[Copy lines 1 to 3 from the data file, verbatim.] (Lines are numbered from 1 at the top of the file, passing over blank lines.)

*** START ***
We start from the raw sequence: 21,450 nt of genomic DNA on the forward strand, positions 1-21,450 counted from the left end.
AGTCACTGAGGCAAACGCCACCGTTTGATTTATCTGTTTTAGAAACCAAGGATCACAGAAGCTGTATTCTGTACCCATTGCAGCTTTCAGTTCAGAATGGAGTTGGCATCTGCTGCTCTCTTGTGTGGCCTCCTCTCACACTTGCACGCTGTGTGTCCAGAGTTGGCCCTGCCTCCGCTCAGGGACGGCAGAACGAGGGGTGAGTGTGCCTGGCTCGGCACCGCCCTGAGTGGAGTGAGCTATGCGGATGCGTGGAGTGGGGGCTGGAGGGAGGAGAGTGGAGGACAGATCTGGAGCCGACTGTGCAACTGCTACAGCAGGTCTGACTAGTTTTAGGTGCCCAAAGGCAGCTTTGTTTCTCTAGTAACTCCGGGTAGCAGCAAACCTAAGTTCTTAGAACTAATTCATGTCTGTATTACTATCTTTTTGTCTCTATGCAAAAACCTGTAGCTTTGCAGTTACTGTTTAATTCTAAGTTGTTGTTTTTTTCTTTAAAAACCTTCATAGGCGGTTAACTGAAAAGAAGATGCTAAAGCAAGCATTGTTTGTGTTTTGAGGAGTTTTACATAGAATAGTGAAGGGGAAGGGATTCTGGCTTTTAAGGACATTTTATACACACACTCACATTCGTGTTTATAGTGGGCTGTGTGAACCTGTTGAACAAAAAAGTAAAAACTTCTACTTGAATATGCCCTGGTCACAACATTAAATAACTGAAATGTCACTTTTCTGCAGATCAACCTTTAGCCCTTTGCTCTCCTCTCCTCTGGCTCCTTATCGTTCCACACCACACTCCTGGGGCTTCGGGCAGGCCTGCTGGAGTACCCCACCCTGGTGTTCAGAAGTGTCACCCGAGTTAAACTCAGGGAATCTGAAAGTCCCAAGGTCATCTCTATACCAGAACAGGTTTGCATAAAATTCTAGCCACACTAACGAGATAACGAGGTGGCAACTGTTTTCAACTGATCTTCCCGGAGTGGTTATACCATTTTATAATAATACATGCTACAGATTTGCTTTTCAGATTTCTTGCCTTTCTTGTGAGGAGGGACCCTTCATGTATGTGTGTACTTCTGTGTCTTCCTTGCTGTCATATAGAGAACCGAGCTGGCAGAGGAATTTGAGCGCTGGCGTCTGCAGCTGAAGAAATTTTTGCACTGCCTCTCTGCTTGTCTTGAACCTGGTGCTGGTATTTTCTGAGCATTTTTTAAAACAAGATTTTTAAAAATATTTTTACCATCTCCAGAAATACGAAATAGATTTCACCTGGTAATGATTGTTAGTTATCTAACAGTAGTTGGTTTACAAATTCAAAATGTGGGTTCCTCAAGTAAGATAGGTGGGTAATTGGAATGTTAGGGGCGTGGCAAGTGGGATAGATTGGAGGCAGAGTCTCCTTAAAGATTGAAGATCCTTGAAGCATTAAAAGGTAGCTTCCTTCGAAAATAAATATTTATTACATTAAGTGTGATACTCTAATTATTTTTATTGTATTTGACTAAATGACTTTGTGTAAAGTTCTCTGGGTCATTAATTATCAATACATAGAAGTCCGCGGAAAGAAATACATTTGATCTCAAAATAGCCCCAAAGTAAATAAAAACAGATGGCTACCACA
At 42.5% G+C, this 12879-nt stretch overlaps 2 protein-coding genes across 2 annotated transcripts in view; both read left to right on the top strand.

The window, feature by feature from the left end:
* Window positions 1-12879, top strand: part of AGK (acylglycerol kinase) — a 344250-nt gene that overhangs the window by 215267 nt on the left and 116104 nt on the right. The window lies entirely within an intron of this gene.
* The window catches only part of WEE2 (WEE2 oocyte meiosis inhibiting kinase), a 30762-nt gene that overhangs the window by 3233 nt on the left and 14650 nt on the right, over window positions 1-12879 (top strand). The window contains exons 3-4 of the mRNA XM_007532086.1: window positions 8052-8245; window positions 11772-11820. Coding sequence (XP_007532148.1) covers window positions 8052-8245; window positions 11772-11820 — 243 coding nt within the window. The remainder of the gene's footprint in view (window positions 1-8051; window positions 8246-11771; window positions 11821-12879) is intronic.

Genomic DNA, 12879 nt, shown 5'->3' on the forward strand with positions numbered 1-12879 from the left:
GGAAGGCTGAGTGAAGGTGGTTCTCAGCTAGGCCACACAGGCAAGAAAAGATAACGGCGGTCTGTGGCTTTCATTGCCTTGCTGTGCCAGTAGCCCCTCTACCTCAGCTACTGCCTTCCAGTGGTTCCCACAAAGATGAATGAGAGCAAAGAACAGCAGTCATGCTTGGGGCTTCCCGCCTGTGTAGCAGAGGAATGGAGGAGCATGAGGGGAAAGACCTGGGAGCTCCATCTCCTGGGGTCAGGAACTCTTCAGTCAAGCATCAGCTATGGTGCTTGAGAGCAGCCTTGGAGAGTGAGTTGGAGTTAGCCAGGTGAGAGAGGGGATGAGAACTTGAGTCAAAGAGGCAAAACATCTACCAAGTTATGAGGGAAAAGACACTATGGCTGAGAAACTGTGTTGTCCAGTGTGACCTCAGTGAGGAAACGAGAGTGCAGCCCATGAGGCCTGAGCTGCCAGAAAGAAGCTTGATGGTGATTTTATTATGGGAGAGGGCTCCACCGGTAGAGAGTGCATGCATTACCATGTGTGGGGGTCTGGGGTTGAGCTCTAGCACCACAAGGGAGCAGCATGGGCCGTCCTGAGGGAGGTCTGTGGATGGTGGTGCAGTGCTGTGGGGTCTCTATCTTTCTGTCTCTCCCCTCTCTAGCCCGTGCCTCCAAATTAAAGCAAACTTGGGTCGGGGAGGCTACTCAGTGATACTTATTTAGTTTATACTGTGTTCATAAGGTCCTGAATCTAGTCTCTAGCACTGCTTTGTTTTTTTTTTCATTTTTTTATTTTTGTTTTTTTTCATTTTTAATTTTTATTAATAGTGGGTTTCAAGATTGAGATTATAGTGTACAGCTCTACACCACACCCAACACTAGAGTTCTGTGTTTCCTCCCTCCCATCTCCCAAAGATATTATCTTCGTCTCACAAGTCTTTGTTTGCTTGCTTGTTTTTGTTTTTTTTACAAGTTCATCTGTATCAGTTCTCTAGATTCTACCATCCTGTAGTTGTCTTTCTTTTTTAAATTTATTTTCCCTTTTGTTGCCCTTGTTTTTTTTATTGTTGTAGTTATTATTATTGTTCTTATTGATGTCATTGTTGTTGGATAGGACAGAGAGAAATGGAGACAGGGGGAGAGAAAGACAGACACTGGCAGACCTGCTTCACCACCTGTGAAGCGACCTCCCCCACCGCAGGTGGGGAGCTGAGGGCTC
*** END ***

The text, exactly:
We start from the raw sequence: 21,450 nt of genomic DNA on the forward strand, positions 1-21,450 counted from the left end.
AGTCACTGAGGCAAACGCCACCGTTTGATTTATCTGTTTTAGAAACCAAGGATCACAGAAGCTGTATTCTGTACCCATTGCAGCTTTCAGTTCAGAATGGAGTTGGCATCTGCTGCTCTCTTGTGTGGCCTCCTCTCACACTTGCACGCTGTGTGTCCAGAGTTGGCCCTGCCTCCGCTCAGGGACGGCAGAACGAGGGGTGAGTGTGCCTGGCTCGGCACCGCCCTGAGTGGAGTGAGCTATGCGGATGCGTGGAGTGGGGGCTGGAGGGAGGAGAGTGGAGGACAGATCTGGAGCCGACTGTGCAACTGCTACAGCAGGTCTGACTAGTTTTAGGTGCCCAAAGGCAGCTTTGTTTCTCTAGTAACTCCGGGTAGCAGCAAACCTAAGTTCTTAGAACTAATTCATGTCTGTATTACTATCTTTTTGTCTCTATGCAAAAACCTGTAGCTTTGCAGTTACTGTTTAATTCTAAGTTGTTGTTTTTTTCTTTAAAAACCTTCATAGGCGGTTAACTGAAAAGAAGATGCTAAAGCAAGCATTGTTTGTGTTTTGAGGAGTTTTACATAGAATAGTGAAGGGGAAGGGATTCTGGCTTTTAAGGACATTTTATACACACACTCACATTCGTGTTTATAGTGGGCTGTGTGAACCTGTTGAACAAAAAAGTAAAAACTTCTACTTGAATATGCCCTGGTCACAACATTAAATAACTGAAATGTCACTTTTCTGCAGATCAACCTTTAGCCCTTTGCTCTCCTCTCCTCTGGCTCCTTATCGTTCCACACCACACTCCTGGGGCTTCGGGCAGGCCTGCTGGAGTACCCCACCCTGGTGTTCAGAAGTGTCACCCGAGTTAAACTCAGGGAATCTGAAAGTCCCAAGGTCATCTCTATACCAGAACAGGTTTGCATAAAATTCTAGCCACACTAACGAGATAACGAGGTGGCAACTGTTTTCAACTGATCTTCCCGGAGTGGTTATACCATTTTATAATAATACATGCTACAGATTTGCTTTTCAGATTTCTTGCCTTTCTTGTGAGGAGGGACCCTTCATGTATGTGTGTACTTCTGTGTCTTCCTTGCTGTCATATAGAGAACCGAGCTGGCAGAGGAATTTGAGCGCTGGCGTCTGCAGCTGAAGAAATTTTTGCACTGCCTCTCTGCTTGTCTTGAACCTGGTGCTGGTATTTTCTGAGCATTTTTTAAAACAAGATTTTTAAAAATATTTTTACCATCTCCAGAAATACGAAATAGATTTCACCTGGTAATGATTGTTAGTTATCTAACAGTAGTTGGTTTACAAATTCAAAATGTGGGTTCCTCAAGTAAGATAGGTGGGTAATTGGAATGTTAGGGGCGTGGCAAGTGGGATAGATTGGAGGCAGAGTCTCCTTAAAGATTGAAGATCCTTGAAGCATTAAAAGGTAGCTTCCTTCGAAAATAAATATTTATTACATTAAGTGTGATACTCTAATTATTTTTATTGTATTTGACTAAATGACTTTGTGTAAAGTTCTCTGGGTCATTAATTATCAATACATAGAAGTCCGCGGAAAGAAATACATTTGATCTCAAAATAGCCCCAAAGTAAATAAAAACAGATGGCTACCACA
At 42.5% G+C, this 12879-nt stretch overlaps 2 protein-coding genes across 2 annotated transcripts in view; both read left to right on the top strand.